New Jersey hospitals will receive $1.7 billion from the federal government as part of The CARES Act.
The money being distributed by the U.S. Department of Health and Human Services is directed to the 395 hospitals hardest hit nationally by COVID-19. Of those, 53 in New Jersey qualified, the second-largest amount of funding awarded only behind New York.
Gov. Phil Murphy said the funding will be deposited automatically to hospitals in the first full week of May.
“Getting more critical financial aid to our hospitals and health systems…to support our frontline healthcare workers has been a constant and central part of our ongoing dialogue with our federal partners,” said Murphy. “As legislation was being negotiated, we continued to make the case and demanded at the highest levels that the breakdown of funds be needs based and that New Jersey receive its fair share.”
Murphy made his case of aid needed to the state in an Oval Office meeting with President Donald Trump May 1. The governor estimates the COVID-19 crisis will cost New Jersey between $20 billion to $30 billion through June 30, 2021, due to “a combination of major revenue hits and expenses,” including paying healthcare workers, police, fire and teachers.
“We cannot afford to lose one hospital, or frankly even one nurse or doctor from one hospital,” said Murphy. “Many of our hospitals have taken quite simply a financial beating over the past two months…as all of their resources have been focused on getting their staffs everything they need to be protected, and everything COVID-19 patients need to beat this virus.”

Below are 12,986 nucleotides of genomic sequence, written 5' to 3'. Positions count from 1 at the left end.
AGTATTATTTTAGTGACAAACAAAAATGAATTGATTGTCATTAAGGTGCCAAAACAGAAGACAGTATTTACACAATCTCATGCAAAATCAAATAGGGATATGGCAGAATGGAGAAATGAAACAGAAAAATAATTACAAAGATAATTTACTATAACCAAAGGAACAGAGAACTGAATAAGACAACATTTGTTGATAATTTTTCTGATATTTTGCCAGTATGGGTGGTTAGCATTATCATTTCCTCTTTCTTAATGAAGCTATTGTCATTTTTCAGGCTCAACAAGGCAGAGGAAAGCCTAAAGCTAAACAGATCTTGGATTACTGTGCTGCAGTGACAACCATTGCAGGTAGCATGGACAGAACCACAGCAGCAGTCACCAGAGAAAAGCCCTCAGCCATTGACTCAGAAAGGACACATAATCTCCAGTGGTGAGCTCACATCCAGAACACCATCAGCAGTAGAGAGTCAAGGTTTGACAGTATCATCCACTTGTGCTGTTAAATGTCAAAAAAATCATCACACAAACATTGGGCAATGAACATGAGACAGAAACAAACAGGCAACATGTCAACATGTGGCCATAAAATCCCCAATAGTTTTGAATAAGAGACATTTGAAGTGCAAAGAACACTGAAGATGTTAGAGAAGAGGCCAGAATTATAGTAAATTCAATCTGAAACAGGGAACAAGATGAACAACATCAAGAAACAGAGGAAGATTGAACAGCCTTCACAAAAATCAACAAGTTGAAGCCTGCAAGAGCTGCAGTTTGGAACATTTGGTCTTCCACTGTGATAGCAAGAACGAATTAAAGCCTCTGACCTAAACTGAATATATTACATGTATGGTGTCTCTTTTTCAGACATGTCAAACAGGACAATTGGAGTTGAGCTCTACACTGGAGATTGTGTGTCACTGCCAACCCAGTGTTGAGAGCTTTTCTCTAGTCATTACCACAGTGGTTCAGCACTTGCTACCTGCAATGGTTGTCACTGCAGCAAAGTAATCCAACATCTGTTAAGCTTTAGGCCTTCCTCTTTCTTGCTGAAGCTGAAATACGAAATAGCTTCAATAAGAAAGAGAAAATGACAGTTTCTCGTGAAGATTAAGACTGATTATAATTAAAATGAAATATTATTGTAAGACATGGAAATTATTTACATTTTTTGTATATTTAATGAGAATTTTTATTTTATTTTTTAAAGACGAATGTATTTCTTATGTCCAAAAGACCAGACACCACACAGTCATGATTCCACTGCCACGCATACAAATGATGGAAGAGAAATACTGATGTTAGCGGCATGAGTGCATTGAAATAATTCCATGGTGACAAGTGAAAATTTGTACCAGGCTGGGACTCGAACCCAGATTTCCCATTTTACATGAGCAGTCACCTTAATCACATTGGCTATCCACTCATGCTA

According to the first-term Democratic governor, the federal funding will help the state’s healthcare systems remain on a firm financial standing and plans to continue to work with them to understand how these funds are being used to advance access and treatment for residents.
Helps Road Back
As important to Murphy, ensuring the health of New Jersey’s healthcare systems is critical to the state’s Road Back plan.
“When we look at metrics we need to fall in line for us to restart and recover, the health of our hospitals is one of the most vital,” he said. “It’s the ability of our hospitals to stay open, to be fully staffed and to be able to provide the levels of care we will need for the COVID-19 cases we know will come as we begin to reopen our economy, our society, our businesses.”
Infections Pass 126K
As of May 3, the number of coronavirus cases in New Jersey reached 126,744 with 3,027 new cases and 129 new deaths, bringing that total to 7,871.
Of the total deaths in North Jersey, Essex County has the most with 1,282, followed by Bergen with 1,210, Hudson at 845, Passaic at 632, Morris at 449, Sussex at 115 and Warren with 86.
The racial breakdown of the record deaths was 52% White, 20% Black, 17% Hispanic, 5% Asian and 5% another race. For 40,309 hospitalizations that were tracked, the breakdown was 36% White, 20% Black, 18% Hispanic, 5% Asian and 11% another race.
Murphy has noted the rates in the black and Hispanic communities are running about 50% more than their population in the state and vowed any plan to reopen the state will work to reduce racial inequities in healthcare. The governor recently signed legislation mandating hospitals report age, gender, ethnicity and race of people who have tested COVID-19 positive or died from the virus.
In regards to the underlying disease of those who have passed, 59% had cardiovascular disease, 43% diabetes, 32% other chronic diseases, 17% neurological conditions,15% chronic renal disease, 10% cancer and 14% other. State Health Commissioner Judith Persichilli has stated most cases have multiple underlying conditions which would push the percentage of 100%.